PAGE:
A 1790 terrace in north London. The top floor has an open-plan master bedroom and en suite. Below are the children’s bedrooms and bathroom. The ground floor features a living room, which steps down to the kitchen and courtyard garden. In the basement is a large dining area and laundry.
It’s no wonder the elegant façade of this Georgian terrace in north London drew Solenne de la Fouchardière, co-partner at furniture and lighting company Ochre, and her husband Simon Lee with its grace.
Located on a charming, tree-lined road, the four-storey house retains its period features, including the original cobbled pavement at the front. There’s even an attractive gastro-pub on the corner. ‘Living here, it feels like you’re almost walking into the countryside,’ says Solenne.
This calm prevails on the inside, too. Here, the style pendulum swings away from anything eclectic, instead towards spare minimalism and artisanal design. Nothing is too fluffy, nor is it too grand.
The walls feature a two-tone stripe and the skirting is painted on. The flooring is vintage Parisian cobbles.
From achieving the perfect height line for the two-tone stripe on the kitchen walls to sourcing the vintage Parisian cobbles that were transported to the kitchen one at a time, as the sacks wouldn’t fit through the front door, the couple’s approach to decoration is time-consuming, as well as money- consuming, admits Solenne.
She spent a lot just on sample pots alone to get the kitchen walls right. The idea for this came from a picture of a French kitchen Solenne saw years ago and has always wanted to recreate. ‘It works well in a tall room,’ she says. ‘The painted-on skirting is also a clever trick. It’s how they cope with uneven floors. It cheats the eye.’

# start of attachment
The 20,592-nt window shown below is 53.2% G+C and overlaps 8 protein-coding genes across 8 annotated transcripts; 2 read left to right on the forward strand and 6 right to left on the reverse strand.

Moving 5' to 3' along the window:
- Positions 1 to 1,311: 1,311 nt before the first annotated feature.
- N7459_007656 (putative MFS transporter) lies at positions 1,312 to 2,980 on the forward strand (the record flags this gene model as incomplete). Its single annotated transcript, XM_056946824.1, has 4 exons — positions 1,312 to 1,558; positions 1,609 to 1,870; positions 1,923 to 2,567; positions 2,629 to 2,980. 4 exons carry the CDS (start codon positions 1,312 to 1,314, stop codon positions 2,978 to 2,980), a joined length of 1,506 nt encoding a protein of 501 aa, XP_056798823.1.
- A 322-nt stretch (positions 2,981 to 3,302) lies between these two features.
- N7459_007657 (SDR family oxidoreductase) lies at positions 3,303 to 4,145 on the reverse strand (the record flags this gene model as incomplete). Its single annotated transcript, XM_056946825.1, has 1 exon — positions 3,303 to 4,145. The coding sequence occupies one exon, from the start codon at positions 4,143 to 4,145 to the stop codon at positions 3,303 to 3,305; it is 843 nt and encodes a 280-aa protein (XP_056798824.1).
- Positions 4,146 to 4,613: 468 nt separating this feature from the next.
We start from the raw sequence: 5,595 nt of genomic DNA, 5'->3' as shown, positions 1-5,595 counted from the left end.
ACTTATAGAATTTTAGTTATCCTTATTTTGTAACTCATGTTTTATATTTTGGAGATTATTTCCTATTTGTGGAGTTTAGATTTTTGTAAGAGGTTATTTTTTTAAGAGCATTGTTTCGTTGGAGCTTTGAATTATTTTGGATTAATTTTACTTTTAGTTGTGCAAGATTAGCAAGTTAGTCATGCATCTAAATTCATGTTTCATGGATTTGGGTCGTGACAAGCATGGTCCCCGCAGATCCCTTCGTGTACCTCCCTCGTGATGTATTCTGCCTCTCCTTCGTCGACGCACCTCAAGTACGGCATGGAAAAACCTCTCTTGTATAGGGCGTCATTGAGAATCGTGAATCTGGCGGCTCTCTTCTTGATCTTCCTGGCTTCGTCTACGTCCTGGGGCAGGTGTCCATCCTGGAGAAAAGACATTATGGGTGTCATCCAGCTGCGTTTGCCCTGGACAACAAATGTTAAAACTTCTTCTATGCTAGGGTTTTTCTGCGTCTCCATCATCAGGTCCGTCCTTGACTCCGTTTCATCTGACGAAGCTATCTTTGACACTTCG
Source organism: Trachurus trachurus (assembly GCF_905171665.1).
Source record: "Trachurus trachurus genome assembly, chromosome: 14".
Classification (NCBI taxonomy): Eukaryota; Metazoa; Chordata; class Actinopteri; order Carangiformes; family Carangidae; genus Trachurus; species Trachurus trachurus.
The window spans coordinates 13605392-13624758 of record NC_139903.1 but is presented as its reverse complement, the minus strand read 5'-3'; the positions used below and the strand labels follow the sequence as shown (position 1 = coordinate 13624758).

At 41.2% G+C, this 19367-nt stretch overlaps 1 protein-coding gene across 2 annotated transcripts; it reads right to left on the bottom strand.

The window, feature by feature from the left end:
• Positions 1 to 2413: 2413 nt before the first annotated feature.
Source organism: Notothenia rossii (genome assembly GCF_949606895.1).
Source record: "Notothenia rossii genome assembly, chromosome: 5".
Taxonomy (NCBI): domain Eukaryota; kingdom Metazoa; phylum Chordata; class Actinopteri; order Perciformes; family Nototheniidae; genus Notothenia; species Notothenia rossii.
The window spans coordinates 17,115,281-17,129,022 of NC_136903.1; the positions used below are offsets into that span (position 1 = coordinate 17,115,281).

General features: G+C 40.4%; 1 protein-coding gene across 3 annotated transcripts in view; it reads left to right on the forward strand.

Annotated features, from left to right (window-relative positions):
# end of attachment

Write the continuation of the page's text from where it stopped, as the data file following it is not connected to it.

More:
In hindsight, the cobbles are not great for shoes as they are so uneven,’ says Solenne. ‘But they are really warm with the underfloor heating and give so much texture. It feels very us. The cobbles extend beyond the kitchen into the courtyard garden – a real bistro vibe la Français.
In the basement laundry-cum-winter party room, a pendant with an illuminated glass orb is the first thing you see as you walk down the stairs. ‘I love its monastic feel,’ Solenne says. ‘The room has a low ceiling, so it grounds the space perfectly and was a starting point for the design in this room. ’ The pendant hangs above an old Spanish table that the couple picked up on Île de Ré, complemented by a Technics turntable for extra conviviality when friends are round.
The palette is muted in putty greys and denim blues, determined by the chalky stucco applied to the chimney breast and the limed pine floors. ‘I’m drawn to the blue end of the spectrum – blues, greys and a bit of pink,’ says Solenne.
Soft tone-on-tone velvets, curved shapes and hand-forged bronze furniture sum up Solenne’s clean aesthetic.
One corner of the living room acts as a study. The modern light is a foil to the bare floorboards, treated with lime oil, and artisanal pieces.
On the top floor, the master bedroom is the brightest space, previously two bedrooms turned in to one suite. The couple opened up the fireplace and removed the plaster. They exposed the bricks and got an Italian artist to apply polished plaster, finished with olive oil on top for a slightly satin feel.
Classic meets contemporary with this marble block sink and glamorous gold details.
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